So in this parable that Jesus tells us, we have a good guy and a bad guy. Now we Christians 2,000 years later, are accustomed to thinking of the Pharisee as the bad guy, but that's not right. The people who are hearing this were accustomed to thinking of the Pharisee as the good guy and the tax collector as the bad guy. And I want to be clear that nothing about that characterization changes by the end of the parable. The Pharisee is still the good guy and the task collector is still the bad guy, right? The Pharisee really does fast, twice a week. The Pharisee really does give 10% of what he earns in alms. Who among us can say that we do that. He really does all these things. He's not lying or making this up for God in his private prayer. This is who he is. He really is the good guy and the tax collector, for all the beating of his breasts, is going home to his fancy home.

I mean, consider if we translated this into our present moment and if you knew of a person who gave generously to the poor always and worked for justice in public always, and if you learned that occasionally he had a private moment of pride when praying. Would you think this was a bad person suddenly? No. Just had a private moment of pride. It's fine.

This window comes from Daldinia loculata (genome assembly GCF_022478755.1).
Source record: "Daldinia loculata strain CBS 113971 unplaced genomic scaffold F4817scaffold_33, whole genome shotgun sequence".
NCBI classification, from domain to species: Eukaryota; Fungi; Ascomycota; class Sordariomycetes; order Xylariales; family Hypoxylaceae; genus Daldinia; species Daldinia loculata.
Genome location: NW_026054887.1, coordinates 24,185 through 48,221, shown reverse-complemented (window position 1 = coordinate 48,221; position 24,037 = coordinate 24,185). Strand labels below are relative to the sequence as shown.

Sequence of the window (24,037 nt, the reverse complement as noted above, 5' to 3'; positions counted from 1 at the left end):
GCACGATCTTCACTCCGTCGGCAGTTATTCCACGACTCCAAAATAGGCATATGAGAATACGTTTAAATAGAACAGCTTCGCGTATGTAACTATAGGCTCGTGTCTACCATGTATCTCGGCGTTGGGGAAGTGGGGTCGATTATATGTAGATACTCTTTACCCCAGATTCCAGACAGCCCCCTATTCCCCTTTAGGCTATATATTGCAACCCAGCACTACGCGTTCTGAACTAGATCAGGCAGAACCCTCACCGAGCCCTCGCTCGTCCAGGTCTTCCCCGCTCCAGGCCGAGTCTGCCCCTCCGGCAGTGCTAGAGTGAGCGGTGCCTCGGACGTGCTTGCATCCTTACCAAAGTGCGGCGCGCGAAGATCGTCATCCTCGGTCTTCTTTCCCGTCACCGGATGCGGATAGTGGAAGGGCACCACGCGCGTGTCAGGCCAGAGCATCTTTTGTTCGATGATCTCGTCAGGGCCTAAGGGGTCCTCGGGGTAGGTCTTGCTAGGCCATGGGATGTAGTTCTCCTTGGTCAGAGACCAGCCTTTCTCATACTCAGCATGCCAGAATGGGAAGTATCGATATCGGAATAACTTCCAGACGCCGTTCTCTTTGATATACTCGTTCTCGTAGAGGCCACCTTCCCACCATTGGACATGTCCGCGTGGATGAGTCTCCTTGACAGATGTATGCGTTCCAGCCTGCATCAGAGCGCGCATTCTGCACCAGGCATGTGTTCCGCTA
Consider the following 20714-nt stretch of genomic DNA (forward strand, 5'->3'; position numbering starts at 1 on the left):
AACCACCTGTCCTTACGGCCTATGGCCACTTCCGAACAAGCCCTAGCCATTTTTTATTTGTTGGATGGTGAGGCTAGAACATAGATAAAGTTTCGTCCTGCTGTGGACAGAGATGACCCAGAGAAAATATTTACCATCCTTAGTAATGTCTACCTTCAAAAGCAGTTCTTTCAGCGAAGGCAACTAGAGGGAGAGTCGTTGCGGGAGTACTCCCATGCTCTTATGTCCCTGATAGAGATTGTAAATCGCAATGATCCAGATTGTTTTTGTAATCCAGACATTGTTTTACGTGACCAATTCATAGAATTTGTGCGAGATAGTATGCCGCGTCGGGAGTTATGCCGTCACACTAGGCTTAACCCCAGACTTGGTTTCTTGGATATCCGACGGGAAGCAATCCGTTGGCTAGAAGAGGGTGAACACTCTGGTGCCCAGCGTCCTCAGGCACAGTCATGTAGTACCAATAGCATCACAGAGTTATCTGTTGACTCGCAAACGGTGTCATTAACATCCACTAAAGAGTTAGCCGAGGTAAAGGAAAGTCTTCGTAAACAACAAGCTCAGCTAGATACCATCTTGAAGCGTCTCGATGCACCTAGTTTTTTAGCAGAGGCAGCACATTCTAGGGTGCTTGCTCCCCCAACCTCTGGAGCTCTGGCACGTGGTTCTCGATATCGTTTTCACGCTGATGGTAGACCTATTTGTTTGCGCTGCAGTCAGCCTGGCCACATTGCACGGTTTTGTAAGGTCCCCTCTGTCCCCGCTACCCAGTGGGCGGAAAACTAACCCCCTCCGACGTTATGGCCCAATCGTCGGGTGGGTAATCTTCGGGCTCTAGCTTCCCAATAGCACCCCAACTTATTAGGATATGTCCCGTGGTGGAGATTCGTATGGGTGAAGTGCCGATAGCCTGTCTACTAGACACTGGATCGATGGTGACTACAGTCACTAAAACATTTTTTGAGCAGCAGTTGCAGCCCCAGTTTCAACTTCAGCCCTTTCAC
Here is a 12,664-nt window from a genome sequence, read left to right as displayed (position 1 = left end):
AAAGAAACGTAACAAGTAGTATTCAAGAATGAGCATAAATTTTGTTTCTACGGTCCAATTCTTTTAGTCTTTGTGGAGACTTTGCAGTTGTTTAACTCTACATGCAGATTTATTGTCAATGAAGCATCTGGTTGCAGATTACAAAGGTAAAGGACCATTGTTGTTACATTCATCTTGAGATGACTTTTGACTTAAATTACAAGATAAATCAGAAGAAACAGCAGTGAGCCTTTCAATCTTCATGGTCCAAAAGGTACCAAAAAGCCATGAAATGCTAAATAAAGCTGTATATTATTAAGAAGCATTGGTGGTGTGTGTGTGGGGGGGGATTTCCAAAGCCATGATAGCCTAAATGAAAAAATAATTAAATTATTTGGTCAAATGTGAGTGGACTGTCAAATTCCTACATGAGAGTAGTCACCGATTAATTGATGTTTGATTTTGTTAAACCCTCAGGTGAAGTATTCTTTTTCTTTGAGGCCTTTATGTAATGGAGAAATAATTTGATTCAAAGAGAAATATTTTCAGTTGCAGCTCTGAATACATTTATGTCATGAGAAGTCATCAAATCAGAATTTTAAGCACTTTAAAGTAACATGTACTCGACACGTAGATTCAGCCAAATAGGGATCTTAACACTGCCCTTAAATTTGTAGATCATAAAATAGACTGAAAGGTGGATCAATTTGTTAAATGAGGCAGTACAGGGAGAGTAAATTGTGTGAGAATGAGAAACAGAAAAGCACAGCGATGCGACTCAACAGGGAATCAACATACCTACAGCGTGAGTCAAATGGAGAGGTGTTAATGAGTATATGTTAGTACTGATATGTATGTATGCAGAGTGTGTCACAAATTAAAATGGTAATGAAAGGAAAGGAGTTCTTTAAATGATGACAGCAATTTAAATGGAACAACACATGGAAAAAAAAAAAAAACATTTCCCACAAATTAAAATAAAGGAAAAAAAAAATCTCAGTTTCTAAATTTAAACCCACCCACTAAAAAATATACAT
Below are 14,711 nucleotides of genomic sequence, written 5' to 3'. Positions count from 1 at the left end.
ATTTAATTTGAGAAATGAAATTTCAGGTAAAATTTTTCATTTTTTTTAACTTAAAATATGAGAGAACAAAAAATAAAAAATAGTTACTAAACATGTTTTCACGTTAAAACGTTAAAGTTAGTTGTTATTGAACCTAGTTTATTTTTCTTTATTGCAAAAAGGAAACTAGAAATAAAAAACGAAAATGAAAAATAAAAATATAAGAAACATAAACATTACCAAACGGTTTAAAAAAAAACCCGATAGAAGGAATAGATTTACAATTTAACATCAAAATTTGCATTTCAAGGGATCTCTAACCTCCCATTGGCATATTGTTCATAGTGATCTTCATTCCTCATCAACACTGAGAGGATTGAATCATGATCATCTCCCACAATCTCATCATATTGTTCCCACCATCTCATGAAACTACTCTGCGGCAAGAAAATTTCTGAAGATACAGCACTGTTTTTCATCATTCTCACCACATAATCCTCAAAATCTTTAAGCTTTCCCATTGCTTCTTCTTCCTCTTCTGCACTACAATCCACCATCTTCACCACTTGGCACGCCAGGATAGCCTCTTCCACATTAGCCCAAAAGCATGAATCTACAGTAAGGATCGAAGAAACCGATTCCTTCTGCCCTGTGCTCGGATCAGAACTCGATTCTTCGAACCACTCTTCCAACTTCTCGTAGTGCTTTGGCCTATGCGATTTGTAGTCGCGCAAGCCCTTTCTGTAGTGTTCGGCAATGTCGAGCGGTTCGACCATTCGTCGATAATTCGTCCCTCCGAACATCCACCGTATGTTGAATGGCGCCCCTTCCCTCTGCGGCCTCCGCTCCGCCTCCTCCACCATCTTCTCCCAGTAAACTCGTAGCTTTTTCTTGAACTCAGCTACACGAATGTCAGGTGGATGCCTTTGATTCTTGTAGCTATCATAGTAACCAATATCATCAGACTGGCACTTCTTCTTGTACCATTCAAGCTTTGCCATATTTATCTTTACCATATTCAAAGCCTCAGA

Or likewise, would a private moment of penitence redeem someone you knew to be exploitative and abusive? There is pride and exaltation and there is humility in this lesson, but the goodness of the badness of the tax collector and the Pharisee, I don't think that those are things that pride or humility can undo or wrap up so cleanly at the end of this lesson. As I said, humility as a virtue if at least understood in certain ways, can be dangerous and can be cheap grace.

And yet, and yet, Jesus insists and I want to agree, that there is something that the tax collector has gotten right, but that the Pharisee has gotten wrong. So what is that? What's going on here?

The short answer is that I don't think that this is a story about Pharisees and tax collectors. It's a story about us. I'll get to that in a minute. Let me explain what I think is going on between these two characters in all their moral caricature.

As I said, the Pharisee is undoubtedly good, indubitably good, tithes, fasts twice a week, but his confidence is in that goodness, in his own goodness. Theo read it really well today. Listen to his prayer. All those I statements."I thank you God, I am not like these others. I fast. I give alms." He thanks God that he's so great, which isn't really thanks, right? It's more like, "You're welcome God. Look how great I'm doing." His confidence is not in God or in God's redeeming love. His confidence is in himself and in his own virtue.

The tax collector though, the tax collector because he knows he is evil, doesn't have the luxury of trusting in himself. The only thing he can trust is in the reach of God's love and he has to place all this trust there. I think this is what this parable boils down to and how it's not really about caricatures of ancient figures, but about us. It's about how much we trust the reach of God's love.